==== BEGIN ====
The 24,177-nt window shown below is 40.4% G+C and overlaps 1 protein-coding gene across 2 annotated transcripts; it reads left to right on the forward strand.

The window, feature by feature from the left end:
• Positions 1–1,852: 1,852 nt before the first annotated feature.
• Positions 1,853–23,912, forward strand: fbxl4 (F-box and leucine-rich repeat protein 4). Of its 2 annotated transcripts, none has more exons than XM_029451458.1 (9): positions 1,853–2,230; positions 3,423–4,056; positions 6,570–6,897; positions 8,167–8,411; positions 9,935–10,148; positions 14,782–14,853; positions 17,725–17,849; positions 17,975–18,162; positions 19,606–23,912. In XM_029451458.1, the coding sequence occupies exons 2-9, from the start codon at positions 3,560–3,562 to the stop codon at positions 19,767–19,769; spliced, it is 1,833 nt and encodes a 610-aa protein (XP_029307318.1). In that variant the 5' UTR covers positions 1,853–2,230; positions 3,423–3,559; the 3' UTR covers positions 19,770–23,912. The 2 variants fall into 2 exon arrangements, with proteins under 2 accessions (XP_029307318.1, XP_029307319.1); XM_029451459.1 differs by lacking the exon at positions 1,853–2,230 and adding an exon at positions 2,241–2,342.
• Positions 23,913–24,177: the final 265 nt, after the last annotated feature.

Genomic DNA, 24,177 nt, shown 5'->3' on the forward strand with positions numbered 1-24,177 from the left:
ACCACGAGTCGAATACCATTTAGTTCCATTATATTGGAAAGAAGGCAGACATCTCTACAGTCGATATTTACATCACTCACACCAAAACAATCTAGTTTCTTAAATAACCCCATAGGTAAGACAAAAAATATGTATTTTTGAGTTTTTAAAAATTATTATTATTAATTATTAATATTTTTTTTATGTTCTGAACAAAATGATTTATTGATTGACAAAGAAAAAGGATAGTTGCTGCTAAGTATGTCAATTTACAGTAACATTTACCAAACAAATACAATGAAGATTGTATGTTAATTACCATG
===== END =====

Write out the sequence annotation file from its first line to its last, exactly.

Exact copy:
The 24,177-nt window shown below is 40.4% G+C and overlaps 1 protein-coding gene across 2 annotated transcripts; it reads left to right on the forward strand.

The window, feature by feature from the left end:
• Positions 1–1,852: 1,852 nt before the first annotated feature.
• Positions 1,853–23,912, forward strand: fbxl4 (F-box and leucine-rich repeat protein 4). Of its 2 annotated transcripts, none has more exons than XM_029451458.1 (9): positions 1,853–2,230; positions 3,423–4,056; positions 6,570–6,897; positions 8,167–8,411; positions 9,935–10,148; positions 14,782–14,853; positions 17,725–17,849; positions 17,975–18,162; positions 19,606–23,912. In XM_029451458.1, the coding sequence occupies exons 2-9, from the start codon at positions 3,560–3,562 to the stop codon at positions 19,767–19,769; spliced, it is 1,833 nt and encodes a 610-aa protein (XP_029307318.1). In that variant the 5' UTR covers positions 1,853–2,230; positions 3,423–3,559; the 3' UTR covers positions 19,770–23,912. The 2 variants fall into 2 exon arrangements, with proteins under 2 accessions (XP_029307318.1, XP_029307319.1); XM_029451459.1 differs by lacking the exon at positions 1,853–2,230 and adding an exon at positions 2,241–2,342.
• Positions 23,913–24,177: the final 265 nt, after the last annotated feature.

Genomic DNA, 24,177 nt, shown 5'->3' on the forward strand with positions numbered 1-24,177 from the left:
ACCACGAGTCGAATACCATTTAGTTCCATTATATTGGAAAGAAGGCAGACATCTCTACAGTCGATATTTACATCACTCACACCAAAACAATCTAGTTTCTTAAATAACCCCATAGGTAAGACAAAAAATATGTATTTTTGAGTTTTTAAAAATTATTATTATTAATTATTAATATTTTTTTTATGTTCTGAACAAAATGATTTATTGATTGACAAAGAAAAAGGATAGTTGCTGCTAAGTATGTCAATTTACAGTAACATTTACCAAACAAATACAATGAAGATTGTATGTTAATTACCATG